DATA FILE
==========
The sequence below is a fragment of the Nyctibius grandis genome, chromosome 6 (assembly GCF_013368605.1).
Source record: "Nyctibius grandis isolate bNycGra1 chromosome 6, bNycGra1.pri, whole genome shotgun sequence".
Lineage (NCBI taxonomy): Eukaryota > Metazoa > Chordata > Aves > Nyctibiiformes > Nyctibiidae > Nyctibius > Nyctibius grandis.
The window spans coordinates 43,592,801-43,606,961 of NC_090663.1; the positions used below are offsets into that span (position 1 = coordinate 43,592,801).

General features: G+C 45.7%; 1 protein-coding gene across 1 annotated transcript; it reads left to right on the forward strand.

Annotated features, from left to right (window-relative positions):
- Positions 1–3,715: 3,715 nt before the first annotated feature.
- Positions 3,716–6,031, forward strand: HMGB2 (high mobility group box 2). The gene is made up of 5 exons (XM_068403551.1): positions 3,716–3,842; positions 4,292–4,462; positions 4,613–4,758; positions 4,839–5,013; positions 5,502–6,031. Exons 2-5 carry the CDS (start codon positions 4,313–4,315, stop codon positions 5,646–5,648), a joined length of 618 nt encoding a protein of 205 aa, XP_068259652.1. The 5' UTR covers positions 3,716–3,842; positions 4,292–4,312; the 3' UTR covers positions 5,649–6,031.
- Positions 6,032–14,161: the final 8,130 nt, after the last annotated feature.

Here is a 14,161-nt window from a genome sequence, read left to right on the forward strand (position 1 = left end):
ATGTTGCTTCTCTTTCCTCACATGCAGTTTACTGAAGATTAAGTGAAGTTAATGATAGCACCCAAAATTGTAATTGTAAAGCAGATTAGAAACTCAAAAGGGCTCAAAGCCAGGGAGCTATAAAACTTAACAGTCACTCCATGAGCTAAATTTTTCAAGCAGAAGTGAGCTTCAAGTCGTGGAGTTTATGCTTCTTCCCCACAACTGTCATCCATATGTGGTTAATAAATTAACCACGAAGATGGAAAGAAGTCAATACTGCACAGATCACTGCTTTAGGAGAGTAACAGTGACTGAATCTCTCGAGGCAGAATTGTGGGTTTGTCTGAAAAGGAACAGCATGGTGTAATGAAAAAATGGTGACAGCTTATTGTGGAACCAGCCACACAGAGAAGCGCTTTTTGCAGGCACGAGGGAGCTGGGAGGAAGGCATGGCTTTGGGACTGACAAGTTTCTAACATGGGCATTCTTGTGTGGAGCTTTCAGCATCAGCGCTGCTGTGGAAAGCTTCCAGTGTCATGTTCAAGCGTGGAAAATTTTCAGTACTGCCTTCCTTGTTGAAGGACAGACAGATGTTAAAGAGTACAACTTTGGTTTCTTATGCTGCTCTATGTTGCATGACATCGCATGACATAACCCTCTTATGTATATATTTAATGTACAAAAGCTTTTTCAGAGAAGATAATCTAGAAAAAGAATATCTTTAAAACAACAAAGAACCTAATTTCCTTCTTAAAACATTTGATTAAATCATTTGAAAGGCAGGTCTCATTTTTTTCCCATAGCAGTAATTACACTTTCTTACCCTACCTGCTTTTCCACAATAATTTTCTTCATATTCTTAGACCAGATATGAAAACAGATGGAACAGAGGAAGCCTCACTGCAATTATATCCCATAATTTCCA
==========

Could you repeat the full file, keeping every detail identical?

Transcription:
The sequence below is a fragment of the Nyctibius grandis genome, chromosome 6 (assembly GCF_013368605.1).
Source record: "Nyctibius grandis isolate bNycGra1 chromosome 6, bNycGra1.pri, whole genome shotgun sequence".
Lineage (NCBI taxonomy): Eukaryota > Metazoa > Chordata > Aves > Nyctibiiformes > Nyctibiidae > Nyctibius > Nyctibius grandis.
The window spans coordinates 43,592,801-43,606,961 of NC_090663.1; the positions used below are offsets into that span (position 1 = coordinate 43,592,801).

General features: G+C 45.7%; 1 protein-coding gene across 1 annotated transcript; it reads left to right on the forward strand.

Annotated features, from left to right (window-relative positions):
- Positions 1–3,715: 3,715 nt before the first annotated feature.
- Positions 3,716–6,031, forward strand: HMGB2 (high mobility group box 2). The gene is made up of 5 exons (XM_068403551.1): positions 3,716–3,842; positions 4,292–4,462; positions 4,613–4,758; positions 4,839–5,013; positions 5,502–6,031. Exons 2-5 carry the CDS (start codon positions 4,313–4,315, stop codon positions 5,646–5,648), a joined length of 618 nt encoding a protein of 205 aa, XP_068259652.1. The 5' UTR covers positions 3,716–3,842; positions 4,292–4,312; the 3' UTR covers positions 5,649–6,031.
- Positions 6,032–14,161: the final 8,130 nt, after the last annotated feature.

Here is a 14,161-nt window from a genome sequence, read left to right on the forward strand (position 1 = left end):
ATGTTGCTTCTCTTTCCTCACATGCAGTTTACTGAAGATTAAGTGAAGTTAATGATAGCACCCAAAATTGTAATTGTAAAGCAGATTAGAAACTCAAAAGGGCTCAAAGCCAGGGAGCTATAAAACTTAACAGTCACTCCATGAGCTAAATTTTTCAAGCAGAAGTGAGCTTCAAGTCGTGGAGTTTATGCTTCTTCCCCACAACTGTCATCCATATGTGGTTAATAAATTAACCACGAAGATGGAAAGAAGTCAATACTGCACAGATCACTGCTTTAGGAGAGTAACAGTGACTGAATCTCTCGAGGCAGAATTGTGGGTTTGTCTGAAAAGGAACAGCATGGTGTAATGAAAAAATGGTGACAGCTTATTGTGGAACCAGCCACACAGAGAAGCGCTTTTTGCAGGCACGAGGGAGCTGGGAGGAAGGCATGGCTTTGGGACTGACAAGTTTCTAACATGGGCATTCTTGTGTGGAGCTTTCAGCATCAGCGCTGCTGTGGAAAGCTTCCAGTGTCATGTTCAAGCGTGGAAAATTTTCAGTACTGCCTTCCTTGTTGAAGGACAGACAGATGTTAAAGAGTACAACTTTGGTTTCTTATGCTGCTCTATGTTGCATGACATCGCATGACATAACCCTCTTATGTATATATTTAATGTACAAAAGCTTTTTCAGAGAAGATAATCTAGAAAAAGAATATCTTTAAAACAACAAAGAACCTAATTTCCTTCTTAAAACATTTGATTAAATCATTTGAAAGGCAGGTCTCATTTTTTTCCCATAGCAGTAATTACACTTTCTTACCCTACCTGCTTTTCCACAATAATTTTCTTCATATTCTTAGACCAGATATGAAAACAGATGGAACAGAGGAAGCCTCACTGCAATTATATCCCATAATTTCCA